In addition to the Outstanding Young Educator, ISTE also honored five Emerging Leaders:
- Randall Kohr, technology instructor, Ocean City Primary School, Ocean City, New Jersey
- Caitlin Clause McLemore, academic technology specialist, Harpeth Hall School, Nashville, Tennessee
- Amy Tran, computer science teacher, Collège Beaubois, Pierrefonds, Quebec, Canada
- Torrey Trust, Ph.D., assistant professor of learning technology, University of Massachusetts, Amherst, Massachusetts
- Marielle Venturino, teacher and blended learning specialist, Mar Vista Academy, San Diego, California
Distinguished District Award: Gurnee School District 56, Gurnee, Illinois
- John Hutton, superintendent
- Colleen M. Pacatte, Ed.D., assistant superintendent for curriculum and assessment
- Philip Hintz, director of technology
- Tami Kroc, director of pupil services
- Sheila Peckler, director of business services
Gurnee School District 56 is being honored for innovation in offering equitable and appropriate technology use for all students in a school system with the goal of increasing learning opportunities and improving achievement. The district has transitioned from a teacher-centered to a student-centered environment, which maximizes student choice, engagement and productivity.
The ultimate goal is for every child to demonstrate at least one year of academic growth for each year of school attendance. The district believes that digital learning is a necessary component in creating a flexible learning environment that provides self-paced instruction, an interactive learning environment characterized by consistent feedback, and opportunities for students to demonstrate what they have learned.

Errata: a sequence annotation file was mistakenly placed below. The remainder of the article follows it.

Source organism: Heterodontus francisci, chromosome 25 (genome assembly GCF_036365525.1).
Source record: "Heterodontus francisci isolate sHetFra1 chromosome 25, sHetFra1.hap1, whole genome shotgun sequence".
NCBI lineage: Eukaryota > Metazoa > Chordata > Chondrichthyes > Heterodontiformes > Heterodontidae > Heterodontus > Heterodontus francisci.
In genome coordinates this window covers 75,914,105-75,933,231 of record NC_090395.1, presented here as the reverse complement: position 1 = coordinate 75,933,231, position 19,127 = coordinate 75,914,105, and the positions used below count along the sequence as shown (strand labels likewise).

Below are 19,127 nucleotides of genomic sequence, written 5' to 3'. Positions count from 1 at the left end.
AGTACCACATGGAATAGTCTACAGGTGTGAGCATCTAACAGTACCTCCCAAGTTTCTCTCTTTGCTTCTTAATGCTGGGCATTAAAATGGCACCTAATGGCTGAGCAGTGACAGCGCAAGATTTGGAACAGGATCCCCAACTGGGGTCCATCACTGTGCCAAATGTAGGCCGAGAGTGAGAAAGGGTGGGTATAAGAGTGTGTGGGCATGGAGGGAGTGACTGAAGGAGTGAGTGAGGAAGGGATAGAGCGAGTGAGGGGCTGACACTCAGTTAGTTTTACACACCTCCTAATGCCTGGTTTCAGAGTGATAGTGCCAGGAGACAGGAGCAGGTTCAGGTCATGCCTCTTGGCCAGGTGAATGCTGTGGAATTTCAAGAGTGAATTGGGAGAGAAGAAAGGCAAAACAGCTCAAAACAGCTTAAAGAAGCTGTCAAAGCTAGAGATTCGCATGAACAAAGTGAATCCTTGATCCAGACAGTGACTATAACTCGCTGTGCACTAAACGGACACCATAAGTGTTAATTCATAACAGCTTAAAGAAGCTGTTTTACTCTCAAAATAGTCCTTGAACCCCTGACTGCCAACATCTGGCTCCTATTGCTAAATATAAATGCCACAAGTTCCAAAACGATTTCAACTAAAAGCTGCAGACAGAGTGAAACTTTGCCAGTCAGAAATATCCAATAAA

Award for Advocacy: Susan Poling, technology coordinator, Shelby County Schools, Alabaster, Alabama
Susan Poling believes that advocacy is not something you do once a year. Poling is being honored for her work to ensure that all students and teachers in Alabama have access to quality Wi-Fi. She worked tirelessly for two years as the advocacy chairperson for the Alabama Educational Technology Association (AETA), educating legislators and educational organizations about the value and opportunities this would bring to students across the state. She presented at public hearings, created materials and met with the governor in an effort to gain support for the Alabama Ahead Act/WIRED legislation. Poling’s successful campaign is helping her and AETA address other important issue with legislators.
Kay L. Bitter Vision Award: Sarah Allen, first grade teacher, Indian Creek School, Crownsville, Maryland
Given in memory of Kay L. Bitter, an early childhood educator for more than 20 years, this award recognizes an educator whose work has had a significant positive impact on the use of technology in education with learners in grades PK-2. Sarah Allen has been an educator for the past eight years, but it was five years ago when she truly found her passion for educational technology and began to understand and harness the power of it to empower her students to be the best they can be. Allen has been described as an innovator, a mentor and a leader in the effective use of technology in her classroom. She has created courses at her school for the early elementary blended enrichment program. These courses combine both face-to-face and online work to help early elementary students learn about high-interest topics while learning crucial 21st century skills. These courses have focused on storytelling through dance, dinosaurs, and robotics and coding.
All honorees receive complimentary registration for ISTE 2017 in San Antonio, as well as a one-year basic ISTE membership, in addition to other prizes.